In Remembrance: Seeing the Forests For the Tree

Yesterday Puget Sound was hit by an unusually powerful storm; unusual that is for late August – this was more typical of a late autumn storm. A warm front brought high winds in the morning (gusts as high as 53 knots [61 mph]), and was followed by a cold front in the evening that brought heavy rains.

The storm resulted in fallen trees and forced closures of major and minor roads throughout the region. And it brought tragedy. A ten-year old girl was killed in Federal Way. And a 36-year old man was killed not more than two miles from my house.

The girl had been in a grassy area behind an apartment where she had been playing with friends when a branch from a single tree fell from approximately 40 feet and killed her. Parents surprised by the intensity of the wind were coming out to order the children in when the tragedy occurred. That’s how quickly the wind came up and how ferocious the wind had been.

I had been outside playing with my dogs in the backyard when the wind came up. At first I only kept a wary eye of the trees and continued tossing the Frisbee, but there was a feel to the wind that said we needed to get in. Ordering the dogs in, we got in just as we were being hit by a a blizzard of fir needles.

That was approximately the same time period when the man was killed. He had been driving his Subaru east bound on Borgen Boulevard – returning home it is assumed after a trip to Costco. A tree crushed him and he was killed instantly. Fortunately, his three-year old daughter in the back seat was not injured.

I was struck by the lack of context of the television visuals of each tragedy. For where tragedy is involved, context is everything. I can’t speak with knowledge of the Federal Way death so I will talk about what I know and that is the death here in Gig Harbor.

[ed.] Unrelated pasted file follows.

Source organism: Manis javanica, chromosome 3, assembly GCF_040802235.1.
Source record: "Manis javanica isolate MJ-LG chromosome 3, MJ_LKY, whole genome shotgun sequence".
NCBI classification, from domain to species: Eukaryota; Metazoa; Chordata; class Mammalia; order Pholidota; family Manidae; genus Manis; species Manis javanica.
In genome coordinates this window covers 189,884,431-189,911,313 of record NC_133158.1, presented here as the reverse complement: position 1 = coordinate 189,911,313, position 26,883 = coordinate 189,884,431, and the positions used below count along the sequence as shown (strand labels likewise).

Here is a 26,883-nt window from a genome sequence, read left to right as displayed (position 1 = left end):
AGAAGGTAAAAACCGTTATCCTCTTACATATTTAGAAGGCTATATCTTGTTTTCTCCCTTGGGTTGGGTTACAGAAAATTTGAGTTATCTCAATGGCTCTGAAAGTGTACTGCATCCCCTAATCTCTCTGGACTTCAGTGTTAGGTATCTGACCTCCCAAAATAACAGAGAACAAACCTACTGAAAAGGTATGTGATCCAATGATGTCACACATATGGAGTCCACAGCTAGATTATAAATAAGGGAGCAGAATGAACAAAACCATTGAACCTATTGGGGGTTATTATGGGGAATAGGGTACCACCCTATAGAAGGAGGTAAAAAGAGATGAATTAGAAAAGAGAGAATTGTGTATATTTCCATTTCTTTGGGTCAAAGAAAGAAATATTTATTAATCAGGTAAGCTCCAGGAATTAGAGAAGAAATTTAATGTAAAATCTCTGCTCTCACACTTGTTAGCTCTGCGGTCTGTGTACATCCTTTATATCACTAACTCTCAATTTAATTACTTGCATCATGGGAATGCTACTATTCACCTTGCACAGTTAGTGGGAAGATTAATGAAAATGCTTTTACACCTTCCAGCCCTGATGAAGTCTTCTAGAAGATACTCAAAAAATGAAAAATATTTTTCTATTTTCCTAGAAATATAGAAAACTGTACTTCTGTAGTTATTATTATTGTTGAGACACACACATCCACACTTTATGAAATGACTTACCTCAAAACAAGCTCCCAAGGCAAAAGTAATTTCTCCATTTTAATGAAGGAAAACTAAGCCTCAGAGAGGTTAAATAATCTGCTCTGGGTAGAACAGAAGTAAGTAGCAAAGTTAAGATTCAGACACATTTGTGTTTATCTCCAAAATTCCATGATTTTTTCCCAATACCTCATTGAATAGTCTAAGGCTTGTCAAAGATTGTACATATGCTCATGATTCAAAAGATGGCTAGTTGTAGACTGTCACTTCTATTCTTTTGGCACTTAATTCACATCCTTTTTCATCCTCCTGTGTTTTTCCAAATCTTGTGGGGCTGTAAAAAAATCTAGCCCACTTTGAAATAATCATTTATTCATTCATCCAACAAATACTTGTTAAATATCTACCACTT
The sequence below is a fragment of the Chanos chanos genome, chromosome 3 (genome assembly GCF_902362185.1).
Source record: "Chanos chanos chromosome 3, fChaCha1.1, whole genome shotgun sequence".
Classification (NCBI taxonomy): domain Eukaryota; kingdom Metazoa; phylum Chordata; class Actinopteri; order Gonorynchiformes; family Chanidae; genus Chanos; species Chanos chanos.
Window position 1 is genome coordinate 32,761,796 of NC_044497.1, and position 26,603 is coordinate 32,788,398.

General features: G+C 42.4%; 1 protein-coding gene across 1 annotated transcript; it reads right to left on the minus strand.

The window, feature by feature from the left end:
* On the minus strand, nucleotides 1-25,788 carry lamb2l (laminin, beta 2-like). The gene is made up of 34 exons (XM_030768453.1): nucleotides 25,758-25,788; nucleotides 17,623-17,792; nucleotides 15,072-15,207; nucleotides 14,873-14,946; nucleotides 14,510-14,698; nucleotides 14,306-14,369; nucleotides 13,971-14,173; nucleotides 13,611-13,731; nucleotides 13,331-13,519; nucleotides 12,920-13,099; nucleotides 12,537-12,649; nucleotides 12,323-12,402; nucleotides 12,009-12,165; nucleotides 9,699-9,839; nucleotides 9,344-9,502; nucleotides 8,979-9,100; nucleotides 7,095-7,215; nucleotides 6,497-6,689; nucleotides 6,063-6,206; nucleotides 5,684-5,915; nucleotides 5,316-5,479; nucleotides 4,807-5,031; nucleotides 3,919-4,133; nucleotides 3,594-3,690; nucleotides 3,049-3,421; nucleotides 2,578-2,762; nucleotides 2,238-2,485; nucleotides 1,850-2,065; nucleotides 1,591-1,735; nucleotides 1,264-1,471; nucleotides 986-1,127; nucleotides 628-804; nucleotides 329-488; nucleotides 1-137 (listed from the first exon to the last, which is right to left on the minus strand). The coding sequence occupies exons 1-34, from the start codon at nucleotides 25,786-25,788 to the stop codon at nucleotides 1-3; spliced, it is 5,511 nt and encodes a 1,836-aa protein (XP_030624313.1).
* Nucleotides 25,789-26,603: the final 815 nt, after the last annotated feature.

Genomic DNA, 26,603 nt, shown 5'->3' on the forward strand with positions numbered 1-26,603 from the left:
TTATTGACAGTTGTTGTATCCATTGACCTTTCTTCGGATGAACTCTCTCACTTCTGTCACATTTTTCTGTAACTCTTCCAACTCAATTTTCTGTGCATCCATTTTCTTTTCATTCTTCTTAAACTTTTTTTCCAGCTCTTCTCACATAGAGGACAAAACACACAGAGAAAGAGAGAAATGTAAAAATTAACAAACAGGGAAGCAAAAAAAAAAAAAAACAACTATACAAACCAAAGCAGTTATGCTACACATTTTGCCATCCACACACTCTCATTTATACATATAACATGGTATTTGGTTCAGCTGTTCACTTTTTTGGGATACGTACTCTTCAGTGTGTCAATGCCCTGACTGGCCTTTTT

The Gig Harbor coverage was a long shot down Borgen Boulevard toward the crushed vehicles. The road appeared heavily forested on each side. Viewers watching and not familiar with the area would not have known the following.

The forest just south of the road (on the side the man was driving) within the last few months had undergone a massive clear-cutting to open up an area for a senior-housing development. West of where the tragedy occurred a large area of the forest had been cut down two years ago for a large open area that remains to be developed. (And south of that another part of the forest was removed for a housing development).

The forest that was taken out over the series of clear cuttings out provided protection for individual trees that bore the brunt of yesterday’s storm – likely including the one that killed the man. A forest protects itself and the trees within it when it is treated as a whole.

An arborist told me when we had him here to look at our trees that he and others in his field call the thin strips of decorative trees left when developments occur “idiot strips”. Look at any new commercial or residential development and you’ll see what he means.

He said the unfortunate thing (now made tragic) is that in the end most of those trees must be taken out as they are unable to face the storms they had in the past when they were part of a whole functioning forest. Such is the hubris of humanity: the belief that we can pick and choose how nature works.

I’m sure the men and women working on the development feel as bad as everyone else. The same with the men and women who purchased the land and made the plans that resulted in the clear-cutting. But it doesn’t matter what they thought then or what they feel now. There was an operating assumption in place that ignored the reality of how natural systems work.